1 Dec 2014

MORRISSEY AT THE O2 (live review)

It's been roughly 48 hours since I was at the O2 arena seeing Morrissey live and I am still having trouble finding the words to describe it. Not only was it one of -if not the- best live performance I have ever seen, it was certainly the gig that meant the most to me. It will forever stand out in my mind as the first time I got to witness my idol live and even if it is the only time I get to see Moz live, I don't care because this gig was so special.

We queued for about 7 hours and were fairly near the front, and as 6.30pm neared closer, the excitement built and built and built. I met some incredible people in the queue who had seen him numerous times. A personal favourite of mine was a roughly 40-50 year old woman who proceeded to tell us the stories of how many times she'd got on stage, shook his hand and crowd-surfed at her first gig. From all the tales of gigs-gone-by you could hear in peoples voices how much this concert meant to people and by the end, I certainly understood why. 


Anna Calvi supported and I was totally blown away. I'd given her album a little listen after reading it on the Mercury Prize Nominations list and expected her to be great, but I was utterly impressed. With her band, she played about 45 minutes full of 11 energy-filled tracks. I recommend to everyone reading this to check Anna Calvi out because she's exceptionally talented and stunningly diverse. From the moment Calvi and her band walked off stage, Morrissey's 30 minute long tour intro video began. And so did the heart palpitations.

The legend himself strolled on to rapturous applause at about 8.45 and the tears began as the opening bars of Queen Is Dead kicked in. I have loved The Smiths since I first got into music, so for my once chance to see Morrissey to be started with my favourite Smiths song? Nothing will compare to that feeling. Straight into the classic Suedehead before launching into the first album track of many from the setlist. Staircase At The University is my favourite WP song and it sounded even better live. It was then time for the title track, with the introduction slating Harvest Records who's name spawned a mass 'BOOOO' from the crowd. It was incredibly special hearing this song live, and even more so because it went into possibly the worst lyrical song, but the most fun - Kiss Me A Lot. It's pretty poppy for Moz, and not overly witty or clever but alas, it's equally good live as any other track.



I'm Throwing My Arms Around Paris came next which created a huge singalong to the point where I couldn't actually hear Morrissey's voice over the sound of 20,000 people screaming along. Following this came one of the most moving songs of the set, Istanbul. It's not a ballad, but the lyrics are very meaningful and painfully relevant to far too many situations around the world today. Next came two more album tracks including an unplugged version of Smiler With A Knife which formed more tears, and The Bullfighter Dies. The background for this was proceeded by cheers and screams of appreciation as the audience watched multiple videos of bulls fighting back and bullfighters being impaled. It was one of the more empowering yet incredibly strange moments of the gig, but nonetheless, it was truly incredible.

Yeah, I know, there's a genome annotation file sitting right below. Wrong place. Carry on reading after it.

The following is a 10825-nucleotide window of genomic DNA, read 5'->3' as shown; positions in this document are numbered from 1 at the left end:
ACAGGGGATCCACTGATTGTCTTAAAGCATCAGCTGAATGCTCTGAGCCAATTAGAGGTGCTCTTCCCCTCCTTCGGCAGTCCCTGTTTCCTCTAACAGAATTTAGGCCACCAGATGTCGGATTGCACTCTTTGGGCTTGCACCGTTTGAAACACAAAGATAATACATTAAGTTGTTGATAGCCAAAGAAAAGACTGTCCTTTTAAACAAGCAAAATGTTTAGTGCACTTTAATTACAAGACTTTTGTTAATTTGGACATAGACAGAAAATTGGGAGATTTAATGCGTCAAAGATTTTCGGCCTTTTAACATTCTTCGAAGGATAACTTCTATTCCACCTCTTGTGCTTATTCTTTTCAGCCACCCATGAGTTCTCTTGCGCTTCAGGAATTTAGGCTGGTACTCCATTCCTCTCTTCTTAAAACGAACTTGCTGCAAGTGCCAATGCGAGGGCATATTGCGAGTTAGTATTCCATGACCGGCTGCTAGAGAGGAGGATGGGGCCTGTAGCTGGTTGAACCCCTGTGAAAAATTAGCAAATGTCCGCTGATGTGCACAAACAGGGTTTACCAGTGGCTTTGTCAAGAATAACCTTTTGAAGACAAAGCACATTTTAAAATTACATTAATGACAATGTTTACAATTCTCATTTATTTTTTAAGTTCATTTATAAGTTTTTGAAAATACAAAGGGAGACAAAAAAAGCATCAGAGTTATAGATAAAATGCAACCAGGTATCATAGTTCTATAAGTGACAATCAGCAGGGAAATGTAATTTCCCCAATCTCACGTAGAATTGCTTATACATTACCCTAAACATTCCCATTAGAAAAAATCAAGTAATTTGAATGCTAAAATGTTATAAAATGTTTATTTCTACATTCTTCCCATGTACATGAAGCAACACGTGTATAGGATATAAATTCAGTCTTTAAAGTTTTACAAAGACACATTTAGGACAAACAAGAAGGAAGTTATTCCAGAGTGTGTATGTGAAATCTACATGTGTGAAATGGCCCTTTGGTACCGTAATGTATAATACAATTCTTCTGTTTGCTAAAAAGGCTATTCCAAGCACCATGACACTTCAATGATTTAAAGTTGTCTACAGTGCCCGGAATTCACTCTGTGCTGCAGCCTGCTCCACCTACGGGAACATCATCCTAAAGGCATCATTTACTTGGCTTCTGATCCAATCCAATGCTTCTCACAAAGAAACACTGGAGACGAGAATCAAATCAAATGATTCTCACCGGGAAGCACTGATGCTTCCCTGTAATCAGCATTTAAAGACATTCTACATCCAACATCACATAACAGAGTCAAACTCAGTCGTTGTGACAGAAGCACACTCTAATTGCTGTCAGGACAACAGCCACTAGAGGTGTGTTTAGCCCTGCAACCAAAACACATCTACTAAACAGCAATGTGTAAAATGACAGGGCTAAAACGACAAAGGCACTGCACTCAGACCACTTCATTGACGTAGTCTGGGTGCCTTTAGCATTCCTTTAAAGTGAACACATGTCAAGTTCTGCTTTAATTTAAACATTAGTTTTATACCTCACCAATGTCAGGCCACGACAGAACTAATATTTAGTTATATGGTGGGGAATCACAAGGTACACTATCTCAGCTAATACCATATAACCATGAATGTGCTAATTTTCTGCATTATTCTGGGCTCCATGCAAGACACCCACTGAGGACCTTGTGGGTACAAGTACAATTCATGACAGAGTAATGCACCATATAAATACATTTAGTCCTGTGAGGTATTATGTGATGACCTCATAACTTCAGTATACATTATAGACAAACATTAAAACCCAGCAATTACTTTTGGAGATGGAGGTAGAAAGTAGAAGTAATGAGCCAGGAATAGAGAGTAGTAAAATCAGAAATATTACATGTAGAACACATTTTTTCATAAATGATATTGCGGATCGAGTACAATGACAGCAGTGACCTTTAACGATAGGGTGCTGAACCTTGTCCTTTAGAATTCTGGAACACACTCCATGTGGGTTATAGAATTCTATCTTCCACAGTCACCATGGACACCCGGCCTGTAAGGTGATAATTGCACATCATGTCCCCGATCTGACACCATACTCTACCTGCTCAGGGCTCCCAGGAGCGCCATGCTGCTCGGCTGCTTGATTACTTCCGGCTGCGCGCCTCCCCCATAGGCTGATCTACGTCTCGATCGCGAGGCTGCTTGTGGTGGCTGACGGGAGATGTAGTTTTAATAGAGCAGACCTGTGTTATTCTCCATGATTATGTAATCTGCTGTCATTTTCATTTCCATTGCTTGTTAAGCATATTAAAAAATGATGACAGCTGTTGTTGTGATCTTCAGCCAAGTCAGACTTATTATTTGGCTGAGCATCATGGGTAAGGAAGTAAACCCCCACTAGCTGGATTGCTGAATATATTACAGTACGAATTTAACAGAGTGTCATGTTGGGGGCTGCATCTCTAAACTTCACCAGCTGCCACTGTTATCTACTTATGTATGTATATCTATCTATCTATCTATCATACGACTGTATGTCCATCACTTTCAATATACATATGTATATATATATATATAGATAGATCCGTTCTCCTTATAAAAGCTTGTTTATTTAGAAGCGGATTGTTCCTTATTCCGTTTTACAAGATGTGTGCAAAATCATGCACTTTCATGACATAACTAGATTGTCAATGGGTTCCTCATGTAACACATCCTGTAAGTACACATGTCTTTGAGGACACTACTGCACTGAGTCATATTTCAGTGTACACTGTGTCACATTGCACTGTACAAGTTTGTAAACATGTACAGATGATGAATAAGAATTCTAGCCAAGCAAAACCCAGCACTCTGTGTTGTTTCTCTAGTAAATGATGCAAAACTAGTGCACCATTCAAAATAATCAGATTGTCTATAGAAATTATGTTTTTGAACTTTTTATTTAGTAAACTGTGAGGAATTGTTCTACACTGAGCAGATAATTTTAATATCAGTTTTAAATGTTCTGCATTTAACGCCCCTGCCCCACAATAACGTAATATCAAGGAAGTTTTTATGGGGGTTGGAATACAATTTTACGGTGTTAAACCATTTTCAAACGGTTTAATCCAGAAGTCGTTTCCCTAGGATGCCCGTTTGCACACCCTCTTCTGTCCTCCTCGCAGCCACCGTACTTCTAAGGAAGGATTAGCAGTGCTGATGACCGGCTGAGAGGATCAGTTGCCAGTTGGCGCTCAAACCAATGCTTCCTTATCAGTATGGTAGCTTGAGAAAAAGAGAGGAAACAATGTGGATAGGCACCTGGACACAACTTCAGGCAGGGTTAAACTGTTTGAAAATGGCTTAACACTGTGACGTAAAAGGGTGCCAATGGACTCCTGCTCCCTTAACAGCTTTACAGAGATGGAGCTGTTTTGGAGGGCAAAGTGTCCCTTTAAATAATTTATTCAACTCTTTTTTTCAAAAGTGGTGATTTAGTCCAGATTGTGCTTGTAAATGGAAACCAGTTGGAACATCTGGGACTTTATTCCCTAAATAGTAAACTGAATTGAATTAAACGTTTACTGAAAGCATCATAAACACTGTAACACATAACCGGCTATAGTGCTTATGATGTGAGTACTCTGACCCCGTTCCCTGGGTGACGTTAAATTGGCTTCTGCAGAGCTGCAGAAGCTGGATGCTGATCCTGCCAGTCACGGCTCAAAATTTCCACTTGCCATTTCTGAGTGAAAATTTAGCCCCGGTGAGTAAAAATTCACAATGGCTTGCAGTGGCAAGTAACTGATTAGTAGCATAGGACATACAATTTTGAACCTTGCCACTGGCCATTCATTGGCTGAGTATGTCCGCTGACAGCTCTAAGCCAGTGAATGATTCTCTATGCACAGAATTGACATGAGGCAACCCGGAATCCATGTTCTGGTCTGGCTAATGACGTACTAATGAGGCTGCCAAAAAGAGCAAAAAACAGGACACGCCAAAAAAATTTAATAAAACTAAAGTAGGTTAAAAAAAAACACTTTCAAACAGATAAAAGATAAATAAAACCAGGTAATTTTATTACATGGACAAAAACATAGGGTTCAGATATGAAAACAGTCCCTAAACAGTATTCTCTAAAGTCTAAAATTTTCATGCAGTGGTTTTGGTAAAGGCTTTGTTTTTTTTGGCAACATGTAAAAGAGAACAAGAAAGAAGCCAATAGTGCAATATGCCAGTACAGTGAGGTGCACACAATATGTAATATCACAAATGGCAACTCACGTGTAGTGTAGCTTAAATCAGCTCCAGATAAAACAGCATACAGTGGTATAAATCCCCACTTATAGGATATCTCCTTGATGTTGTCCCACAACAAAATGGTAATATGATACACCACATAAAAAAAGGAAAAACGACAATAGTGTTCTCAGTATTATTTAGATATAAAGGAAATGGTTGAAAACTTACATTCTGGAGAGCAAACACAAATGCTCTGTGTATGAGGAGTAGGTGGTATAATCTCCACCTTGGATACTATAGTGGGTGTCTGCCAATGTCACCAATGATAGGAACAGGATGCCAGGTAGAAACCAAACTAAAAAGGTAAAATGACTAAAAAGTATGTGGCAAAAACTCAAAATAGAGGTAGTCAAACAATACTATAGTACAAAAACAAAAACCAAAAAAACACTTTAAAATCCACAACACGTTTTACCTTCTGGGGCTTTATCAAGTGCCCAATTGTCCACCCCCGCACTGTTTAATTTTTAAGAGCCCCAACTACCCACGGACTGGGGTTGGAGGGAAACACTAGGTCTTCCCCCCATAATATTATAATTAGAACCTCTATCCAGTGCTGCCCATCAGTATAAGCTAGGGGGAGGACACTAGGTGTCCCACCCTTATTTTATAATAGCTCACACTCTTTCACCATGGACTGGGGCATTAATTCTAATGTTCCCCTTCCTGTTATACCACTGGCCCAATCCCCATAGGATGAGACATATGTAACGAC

I haven't ever screamed louder from when the opening bars to my favourite ever Morrissey solo song began. Trouble Loves Me has always been the most loved Moz song for me and the fact he played it on the show that I attended was the icing on the cake. It sounded impeccable live and I'm still finding it difficult to describe how emotional it was. Earth Is The Loneliest Planet and Neal Cassady Drops Dead followed suit, both sounding even better than they do on record, before the first true showstopper of the night began. Meat Is Murder soundtracked an animal violence video which was almost too gory to watch, and the sound of 20,000 people singing "KILL, EAT, KILL, EAT, MURDER." was enough to turn anyone vegetarian. If I already wasn't, I certainly would have converted after that song. 

3 out of the 4 last songs of the main set were new album tracks as expected. Scandinavia, Kick The Bride Down The Isle and I'm Not A Man all sounded beautiful, especially I'm Not A Man which he sang flawlessly. The final song was Speedway which kicked off the closest thing to a mosh-at-a-Morrissey gig we got. I'm not complaining though of course and neither was a single person in that venue. Despite being front and centre barrier, I again couldn't hear Moz's voice over the sound of the crowd. The atmosphere was absolutely staggering. 


 Nothing could prepare me emotionally for what happened when he returned to the stage. The band gathered together to take a bow, before Morrissey uttered the words "Remember Me, (greeted by cheers) But forget my fate." The entire arena fell deathly silent and it really felt like he was saying goodbye. As if that wasn't already emotional enough, he then went into Asleep and there was not a single dry eye in the house. Including myself. Who absolutely bawled her eyes out. The set closer was Everyday Is Like Sunday and during this song is when it all really hit me. The emotions of the gig, the fact that people were shaking his hand and almost getting on stage and sobbing just got too much and I was hysterically crying. I have never, ever been that overwhelmed at a gig. To find the words to describe that is impossible. Exceptional, phenomenal, stunning, none of these words come close to that night and it will forever stand out as the most incredible, and moving experience of my whole life. 

God bless you Morrissey.
Thank you. Thank you for everything. 

20/20